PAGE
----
Whitley Gray lands on the site in “Crash Pad” for an interview!

Crash Pad cover mock-upLook at this cover! Isn’t it gorgeous? Whitley Gray is here with us today, talking about the new release, Crash Pad from Loose Id.

Blurb for Crash Pad:
Physician Remy Marshall has two loves: Emergency Medicine and running. Work doesn’t leave much time to meet guys, and most seem more interested in his bank account than him. With a week off to train for a marathon, Remy plans to make the most of his precious vacation. The last thing he needs is a distraction.

Jamie Sutton is new to the area. He hopes to make a fresh start after leaving an abusive relationship with an orthopedic surgeon. He’s got a new job as a massage therapist and wants to meet some nice guys. Against his better judgment, Jamie decides the best way to meet a cute rollerblader he’s seen in the park is on wheels.

With attention on his watch and not where he’s going, Remy crashes into Jamie and fractures the first-time rollerblader’s ankle. Jamie has no one to help him after the injury; Remy proposes Jamie stay with him. Jamie is reluctant, but it’s a better option than staying with the odd guy in the neighboring motel room. As the two get acquainted, Jamie’s past comes calling. Remy discovers the prize he really wants isn’t a medal in a marathon, but the man right in front of him.

BUY: Loose Id
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Hello! Welcome to my blog and thank you for answering my nosy, I mean discerning, questions! First, please tell us a little about yourself and the kinds of stories you like to write. Would you say there is an underlying theme behind your stories?

Hello. I’m Whitley Gray. I write male/male romance. In the past I did write some male/female erotica, but haven’t done that for several years. M/M is my true calling, as it were. I’m not sure there’s an underlying theme, other than I like characters with emotional (and sometimes physical) baggage. A lot of my characters have jobs in the medical field, but not all.

What part of the world do you call home? Can you tell us a little about where you grew up and where you live now?

I’ve lived in the Midwest/West for all of my life. Much as I long for a beach, I’m landlocked.

“Writers should write what they know.” What does this statement mean to you as an author?

It’s easier. I like to write characters in the medical field. I often still have to do research, but it is easier. My group of go-to experts helps keep me authentic when I’m outside my comfort zone. Every time an author journeys outside of an area they know well—like when I’ve written cops and FBI profilers—the research goes up exponentially. I don’t mind the research, but it’s a big time suck and increases the chance of making a mistake.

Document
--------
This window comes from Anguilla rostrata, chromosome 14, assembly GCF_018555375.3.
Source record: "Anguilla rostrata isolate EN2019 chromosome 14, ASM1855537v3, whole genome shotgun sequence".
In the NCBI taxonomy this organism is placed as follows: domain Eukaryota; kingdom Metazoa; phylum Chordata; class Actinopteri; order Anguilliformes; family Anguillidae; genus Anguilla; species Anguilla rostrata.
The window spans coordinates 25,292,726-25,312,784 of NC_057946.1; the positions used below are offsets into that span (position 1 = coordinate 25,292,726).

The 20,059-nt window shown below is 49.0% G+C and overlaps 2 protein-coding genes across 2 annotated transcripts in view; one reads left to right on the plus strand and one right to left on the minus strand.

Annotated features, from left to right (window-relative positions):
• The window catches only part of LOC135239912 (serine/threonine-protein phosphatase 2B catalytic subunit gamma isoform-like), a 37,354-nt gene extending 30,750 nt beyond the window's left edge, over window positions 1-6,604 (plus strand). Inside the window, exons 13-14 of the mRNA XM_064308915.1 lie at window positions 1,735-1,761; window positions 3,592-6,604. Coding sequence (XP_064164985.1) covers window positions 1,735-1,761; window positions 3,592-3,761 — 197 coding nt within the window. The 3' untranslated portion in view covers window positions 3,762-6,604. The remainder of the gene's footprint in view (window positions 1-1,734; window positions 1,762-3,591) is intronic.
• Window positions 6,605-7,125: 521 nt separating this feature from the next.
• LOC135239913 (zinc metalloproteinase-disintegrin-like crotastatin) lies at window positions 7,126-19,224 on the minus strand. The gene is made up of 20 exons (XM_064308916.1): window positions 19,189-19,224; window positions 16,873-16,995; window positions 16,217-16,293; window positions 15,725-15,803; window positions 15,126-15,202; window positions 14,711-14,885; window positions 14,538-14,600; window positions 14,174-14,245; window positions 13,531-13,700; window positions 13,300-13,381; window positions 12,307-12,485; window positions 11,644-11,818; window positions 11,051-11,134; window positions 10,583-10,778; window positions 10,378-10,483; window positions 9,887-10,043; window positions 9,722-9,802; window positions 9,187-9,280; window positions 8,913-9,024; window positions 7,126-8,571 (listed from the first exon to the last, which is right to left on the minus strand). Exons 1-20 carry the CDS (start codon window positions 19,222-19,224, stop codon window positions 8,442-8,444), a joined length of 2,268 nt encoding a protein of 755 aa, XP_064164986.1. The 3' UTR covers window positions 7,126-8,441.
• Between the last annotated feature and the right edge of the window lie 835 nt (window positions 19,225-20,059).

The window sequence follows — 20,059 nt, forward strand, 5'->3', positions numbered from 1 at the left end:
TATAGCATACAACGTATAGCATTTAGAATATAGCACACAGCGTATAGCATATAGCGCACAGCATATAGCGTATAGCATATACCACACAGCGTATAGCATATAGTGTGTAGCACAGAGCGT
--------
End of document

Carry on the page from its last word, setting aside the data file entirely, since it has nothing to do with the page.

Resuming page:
Of the stories you’ve written, which one do you like the most? Which one would you recommend a new reader begin with?

That’s like trying to choose a favorite child. For someone new to me, I’d suggest Artistic Endeavor. It’s a contemporary M/M novella (part of the Higher Learning: Campus Cravings Collection), and gives readers a good idea of my writing voice and the level of heat they’re likely to encounter in my stories (generally, four-flames hot). I love Cobey and Michael, and their story was a lot of fun to write.

handwriting_flickrDo you see your writing as a hobby or is it your goal to be a full time writer at some point in the future?

It’s never been a hobby. I see it as a second job. Someday, I’d like it to be the only job. In the beginning, I set out to learn the basics with copious workshops and I read a ton of books on writing. Education has always been a big part of my life, and information is comfort to me. For now, the dreaded day job is required to pay the bills. I take writing seriously, though. When not at the day job, I put in lots of hours in the writing chair. Discipline is necessary to make it when you have limited time.

That’s a really good point, Whitley! It IS like a second job! How often does your real life experience figure into your story telling? Do you base characters or stories on your actual experiences?

Like a lot of writers, my day job provides grist for the creative mill. After years in the medical field a lot of those experiences have become a mishmash. In addition, I tend to mix them up even more by changing details like age, location, circumstances. No one will ever read themselves or their medical misadventures in one of my books.

I’m so with you there, Whitley! I’m fond of saying ‘everything is grist for the mill”, and it’s true! Even in the middle of traumatic events, there is this Objective Observer inside me thinking, “That will make a good story some day…”

Thank you so much for stopping by and sharing with us about this hot new release!

If you’re here looking for the next stops in the Walk a Mile book tour, today I’ll be at Wake Up Your Wild Side, Book Reviews, Rants, and Raves, Fallen Angel Reviews! Interviews, excerpts,reviews, and your chance at a giveaway still on-going!

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